Wednesday, October 20, 2004

Ex Libris: Science Fiction: The Best of 2003

This is the state of SF short fiction, I thought when I picked up Science Fiction: The Best of 2003, edited by Karen Haber and Jonathan Strahan.

And what a collection this is: a number of the stories here have been either nominees or outright winners of SFF awards.

For example: Jeffrey Ford's short story about a man suffering from synesthesia in Empire of Ice Cream won in the 2003 Nebula Awards for best novelette and is a nominee for the 2004 World Fantasy Awards; Neil Gaiman's pastiche of Sherlock Holmes and the Elder Gods in A Study In Emerald brought home the 2003 Hugo Award for short story; and Vernor Vinge's take of people trapped in an hour-glass in The Cookie Monster got the 2003 Hugo Award for best novella.

Whew! Impressive, eh?

Personally, Strahan and Haber have collected an interesting batch of stories in this book in that one can see where today's science-fiction is headed.

However, two of the stories included here made me scratch my head in puzzlement since these didn't seem to be SF. Ironically, the two seem to be the best of the lot: Gaiman's A Study in Emerald and Lucius Shepard's Only Partly Here.

Gaiman's story is about a world-famous Victorian detective meeting for the first time his match of a criminal mind and set in a world straight out of H.P. Lovecraft's Cthulu mythos. I've already mentioned this story before in a previous post: Gaiman, as always, shows his best writing in the short fiction form. (Maybe due to his experience in writing comic books?) I'm not surprised that this story won an award.

Shepard's is a ghost story about something most Americans still find sensitive: the Sept. 11 terrorist attack on the World Trade Center. And over all, Shepard's tale is nothing new; however, the story is so damned well-made that if ever you want a good reason to get this book, this is one. Definitely a recommended read.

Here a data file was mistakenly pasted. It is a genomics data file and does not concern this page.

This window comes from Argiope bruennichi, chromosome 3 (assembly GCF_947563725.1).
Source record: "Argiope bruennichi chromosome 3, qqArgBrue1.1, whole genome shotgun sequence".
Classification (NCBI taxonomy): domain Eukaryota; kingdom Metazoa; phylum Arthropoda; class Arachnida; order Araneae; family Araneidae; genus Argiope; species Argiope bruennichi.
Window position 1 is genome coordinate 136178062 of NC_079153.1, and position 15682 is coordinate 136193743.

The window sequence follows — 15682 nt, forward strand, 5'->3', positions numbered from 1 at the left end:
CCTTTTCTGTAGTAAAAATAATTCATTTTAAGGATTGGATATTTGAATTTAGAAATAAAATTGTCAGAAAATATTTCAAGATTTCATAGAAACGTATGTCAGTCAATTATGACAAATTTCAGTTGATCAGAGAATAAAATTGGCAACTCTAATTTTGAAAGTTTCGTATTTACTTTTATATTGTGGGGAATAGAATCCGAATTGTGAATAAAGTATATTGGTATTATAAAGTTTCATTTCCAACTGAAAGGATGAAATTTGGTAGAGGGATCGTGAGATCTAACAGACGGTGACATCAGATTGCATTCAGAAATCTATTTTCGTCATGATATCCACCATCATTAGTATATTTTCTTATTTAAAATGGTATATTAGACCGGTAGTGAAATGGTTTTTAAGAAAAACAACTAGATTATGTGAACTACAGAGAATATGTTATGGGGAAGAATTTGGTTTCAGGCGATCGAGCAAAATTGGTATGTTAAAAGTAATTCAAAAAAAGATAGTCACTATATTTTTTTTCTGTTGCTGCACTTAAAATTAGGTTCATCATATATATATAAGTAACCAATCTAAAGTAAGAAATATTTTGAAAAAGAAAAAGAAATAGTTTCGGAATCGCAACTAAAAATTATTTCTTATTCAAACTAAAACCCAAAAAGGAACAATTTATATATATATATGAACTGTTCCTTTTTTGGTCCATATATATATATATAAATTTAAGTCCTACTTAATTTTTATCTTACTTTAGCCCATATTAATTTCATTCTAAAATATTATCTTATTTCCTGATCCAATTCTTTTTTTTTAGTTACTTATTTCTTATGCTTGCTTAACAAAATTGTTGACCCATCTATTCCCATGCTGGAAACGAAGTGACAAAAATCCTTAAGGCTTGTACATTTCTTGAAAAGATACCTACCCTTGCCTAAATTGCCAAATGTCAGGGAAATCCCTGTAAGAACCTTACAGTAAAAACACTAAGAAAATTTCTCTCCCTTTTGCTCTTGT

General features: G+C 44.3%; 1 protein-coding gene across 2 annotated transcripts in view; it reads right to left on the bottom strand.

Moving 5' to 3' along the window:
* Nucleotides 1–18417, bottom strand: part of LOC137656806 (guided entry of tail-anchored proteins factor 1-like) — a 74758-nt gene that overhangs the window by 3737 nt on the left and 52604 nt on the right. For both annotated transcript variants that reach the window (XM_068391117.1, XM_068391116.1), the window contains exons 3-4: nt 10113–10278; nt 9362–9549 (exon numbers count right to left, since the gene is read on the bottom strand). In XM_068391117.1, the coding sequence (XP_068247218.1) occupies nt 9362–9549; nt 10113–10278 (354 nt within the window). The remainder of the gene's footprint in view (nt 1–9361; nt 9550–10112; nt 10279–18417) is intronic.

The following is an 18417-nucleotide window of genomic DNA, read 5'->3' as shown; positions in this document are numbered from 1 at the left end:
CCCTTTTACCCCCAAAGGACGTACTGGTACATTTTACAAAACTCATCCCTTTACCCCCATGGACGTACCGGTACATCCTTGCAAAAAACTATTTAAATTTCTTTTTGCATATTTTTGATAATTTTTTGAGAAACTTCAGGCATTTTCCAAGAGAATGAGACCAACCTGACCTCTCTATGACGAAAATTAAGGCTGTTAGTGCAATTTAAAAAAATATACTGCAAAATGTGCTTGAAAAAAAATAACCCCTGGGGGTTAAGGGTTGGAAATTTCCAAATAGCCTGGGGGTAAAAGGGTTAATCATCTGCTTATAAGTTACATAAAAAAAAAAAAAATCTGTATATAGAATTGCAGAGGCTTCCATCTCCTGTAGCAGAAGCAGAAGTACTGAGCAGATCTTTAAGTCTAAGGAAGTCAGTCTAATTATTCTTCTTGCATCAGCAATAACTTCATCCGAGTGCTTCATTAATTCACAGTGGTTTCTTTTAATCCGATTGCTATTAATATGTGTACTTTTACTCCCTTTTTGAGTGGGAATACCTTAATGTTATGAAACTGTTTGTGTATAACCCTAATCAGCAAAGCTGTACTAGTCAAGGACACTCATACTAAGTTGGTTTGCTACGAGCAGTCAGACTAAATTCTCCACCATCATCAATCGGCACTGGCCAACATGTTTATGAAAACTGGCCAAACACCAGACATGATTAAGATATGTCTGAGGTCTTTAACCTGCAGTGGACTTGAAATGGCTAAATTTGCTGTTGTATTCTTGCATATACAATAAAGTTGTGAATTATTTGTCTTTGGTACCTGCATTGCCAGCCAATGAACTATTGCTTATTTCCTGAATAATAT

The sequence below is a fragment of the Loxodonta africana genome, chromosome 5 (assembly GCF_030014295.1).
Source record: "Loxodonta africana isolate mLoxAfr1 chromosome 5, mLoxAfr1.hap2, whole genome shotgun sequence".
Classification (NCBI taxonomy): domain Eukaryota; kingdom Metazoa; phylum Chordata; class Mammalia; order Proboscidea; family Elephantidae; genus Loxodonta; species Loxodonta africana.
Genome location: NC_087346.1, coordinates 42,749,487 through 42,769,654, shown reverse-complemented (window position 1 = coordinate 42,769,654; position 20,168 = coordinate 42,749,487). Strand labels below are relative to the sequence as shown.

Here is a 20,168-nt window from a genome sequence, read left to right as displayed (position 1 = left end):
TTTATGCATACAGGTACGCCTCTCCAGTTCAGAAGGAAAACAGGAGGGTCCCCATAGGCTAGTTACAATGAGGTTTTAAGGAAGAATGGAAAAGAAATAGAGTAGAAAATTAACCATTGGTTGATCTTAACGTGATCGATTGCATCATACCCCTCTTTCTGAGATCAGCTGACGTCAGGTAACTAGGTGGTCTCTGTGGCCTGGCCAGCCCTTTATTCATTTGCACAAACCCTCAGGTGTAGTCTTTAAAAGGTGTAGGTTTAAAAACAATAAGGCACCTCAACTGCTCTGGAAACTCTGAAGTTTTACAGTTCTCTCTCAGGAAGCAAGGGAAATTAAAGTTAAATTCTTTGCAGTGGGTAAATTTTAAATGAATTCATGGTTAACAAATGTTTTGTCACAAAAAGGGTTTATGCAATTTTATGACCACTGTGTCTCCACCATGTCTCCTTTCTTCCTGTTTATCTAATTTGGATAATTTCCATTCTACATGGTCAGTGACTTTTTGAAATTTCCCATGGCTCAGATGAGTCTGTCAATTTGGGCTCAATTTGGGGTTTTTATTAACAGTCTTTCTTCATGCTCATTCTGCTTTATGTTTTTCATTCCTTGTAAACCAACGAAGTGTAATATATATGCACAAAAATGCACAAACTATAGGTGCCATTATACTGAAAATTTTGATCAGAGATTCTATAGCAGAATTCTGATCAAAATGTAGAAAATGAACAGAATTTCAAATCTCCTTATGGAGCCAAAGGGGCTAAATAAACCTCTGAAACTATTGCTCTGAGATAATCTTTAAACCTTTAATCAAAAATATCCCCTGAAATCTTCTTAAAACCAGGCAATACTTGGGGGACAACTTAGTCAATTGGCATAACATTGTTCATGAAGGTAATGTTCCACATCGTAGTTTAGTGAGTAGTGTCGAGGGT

Two other stories I thought showed great potential of its writers were: The Fluted Girl by Paolo Bacigalupi, an almost-fairy tale-like SF short story about a girl facing an evil queen; and The Tale of the Golden Eagle by David D. Levine, the story behind a legendary ship with a beautiful silver lady as its captain.

Other tales I also thought good were: The Chop Line by author Stephen Baxter, wherein-- reminiscent of the Philip K. Dick Minority Report movie but pushed even further-- a young military officer faces punishment for crimes he will commit in the future; The Empire of Ice Cream by fabulist Jeffrey Ford, about a synesthesia-sufferer's brush with reality via ice cream (though the abrupt SFnal-ending is confusing and bit of a let-down); and Calling Your Name by Howard Waldrop, another well-made though sentimental tale of an old codger who finds he has alternate-histories troubles.

In conclusion, I would say that it would seem that science-fiction is doing well in short fiction in view of the resurgence of its sibling, fantasy, in the long-form (i.e. novels). Well... maybe, but not cutting-edge, I presume?

I do admit that I'm not an expert in the field of SF. And despite the accolades the stories in the book has received, this collection may not truly represent the best of today's lot. But speaking as one who really appreciates the whole speculative fiction, I think I can say: SF, where is thy sting?

(With my pardon to the Bard for the concluding statement...)

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